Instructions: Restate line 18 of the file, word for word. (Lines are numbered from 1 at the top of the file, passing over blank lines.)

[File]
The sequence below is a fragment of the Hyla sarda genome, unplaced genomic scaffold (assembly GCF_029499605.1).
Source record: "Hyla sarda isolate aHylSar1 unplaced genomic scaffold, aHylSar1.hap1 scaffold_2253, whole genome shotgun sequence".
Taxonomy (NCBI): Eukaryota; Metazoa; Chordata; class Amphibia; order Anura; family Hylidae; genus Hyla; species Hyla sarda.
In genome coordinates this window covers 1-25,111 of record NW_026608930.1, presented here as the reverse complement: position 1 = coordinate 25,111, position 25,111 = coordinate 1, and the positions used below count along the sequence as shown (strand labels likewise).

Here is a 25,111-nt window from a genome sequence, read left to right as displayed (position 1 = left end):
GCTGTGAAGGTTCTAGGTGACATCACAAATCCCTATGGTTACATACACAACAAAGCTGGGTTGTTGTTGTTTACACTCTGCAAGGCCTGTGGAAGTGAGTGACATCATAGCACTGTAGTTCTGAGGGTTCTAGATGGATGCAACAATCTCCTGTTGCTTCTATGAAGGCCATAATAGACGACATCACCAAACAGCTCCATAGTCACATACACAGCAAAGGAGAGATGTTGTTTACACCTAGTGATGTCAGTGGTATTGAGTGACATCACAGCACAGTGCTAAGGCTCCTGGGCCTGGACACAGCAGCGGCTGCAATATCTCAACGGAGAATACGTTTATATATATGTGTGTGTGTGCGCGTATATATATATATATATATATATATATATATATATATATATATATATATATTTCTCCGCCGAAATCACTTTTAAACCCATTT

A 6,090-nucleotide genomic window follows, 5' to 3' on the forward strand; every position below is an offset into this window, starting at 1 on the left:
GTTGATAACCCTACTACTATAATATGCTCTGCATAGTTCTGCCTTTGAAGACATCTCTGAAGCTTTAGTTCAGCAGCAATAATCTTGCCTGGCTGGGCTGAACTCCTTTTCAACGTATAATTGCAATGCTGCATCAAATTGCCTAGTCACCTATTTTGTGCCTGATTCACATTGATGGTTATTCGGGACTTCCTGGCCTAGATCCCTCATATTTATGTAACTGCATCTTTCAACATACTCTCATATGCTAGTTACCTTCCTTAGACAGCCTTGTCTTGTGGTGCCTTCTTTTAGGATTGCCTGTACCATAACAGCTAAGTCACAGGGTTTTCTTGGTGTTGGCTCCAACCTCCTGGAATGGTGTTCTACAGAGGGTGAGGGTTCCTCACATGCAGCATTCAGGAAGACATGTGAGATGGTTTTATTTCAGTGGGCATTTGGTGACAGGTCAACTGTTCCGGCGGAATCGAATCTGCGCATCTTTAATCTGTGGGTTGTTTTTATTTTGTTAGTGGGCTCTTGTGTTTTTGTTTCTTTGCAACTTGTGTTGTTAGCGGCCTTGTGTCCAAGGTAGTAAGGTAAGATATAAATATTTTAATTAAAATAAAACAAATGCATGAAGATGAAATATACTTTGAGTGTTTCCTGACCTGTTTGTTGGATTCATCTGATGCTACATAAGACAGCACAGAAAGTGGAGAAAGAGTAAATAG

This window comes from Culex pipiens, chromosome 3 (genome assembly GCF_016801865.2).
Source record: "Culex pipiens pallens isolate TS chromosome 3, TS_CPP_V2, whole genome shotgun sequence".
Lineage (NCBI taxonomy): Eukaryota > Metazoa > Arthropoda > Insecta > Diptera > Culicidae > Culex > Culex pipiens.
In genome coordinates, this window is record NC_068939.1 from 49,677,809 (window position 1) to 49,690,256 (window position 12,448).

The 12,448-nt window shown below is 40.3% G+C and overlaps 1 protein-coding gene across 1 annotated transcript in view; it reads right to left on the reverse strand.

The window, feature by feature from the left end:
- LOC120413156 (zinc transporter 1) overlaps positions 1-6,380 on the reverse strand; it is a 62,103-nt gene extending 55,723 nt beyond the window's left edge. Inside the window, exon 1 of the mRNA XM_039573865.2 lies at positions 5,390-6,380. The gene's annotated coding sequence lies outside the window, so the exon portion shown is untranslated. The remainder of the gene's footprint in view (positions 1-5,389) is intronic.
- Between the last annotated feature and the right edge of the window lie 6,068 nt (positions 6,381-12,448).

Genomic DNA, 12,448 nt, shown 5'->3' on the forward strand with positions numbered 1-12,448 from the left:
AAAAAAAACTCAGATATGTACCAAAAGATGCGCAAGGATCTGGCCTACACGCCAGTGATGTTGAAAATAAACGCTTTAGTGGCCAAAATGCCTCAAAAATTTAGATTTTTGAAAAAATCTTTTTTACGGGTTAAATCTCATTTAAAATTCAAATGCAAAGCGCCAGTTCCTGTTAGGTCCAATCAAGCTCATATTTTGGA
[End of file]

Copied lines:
AAAAAAAACTCAGATATGTACCAAAAGATGCGCAAGGATCTGGCCTACACGCCAGTGATGTTGAAAATAAACGCTTTAGTGGCCAAAATGCCTCAAAAATTTAGATTTTTGAAAAAATCTTTTTTACGGGTTAAATCTCATTTAAAATTCAAATGCAAAGCGCCAGTTCCTGTTAGGTCCAATCAAGCTCATATTTTGGA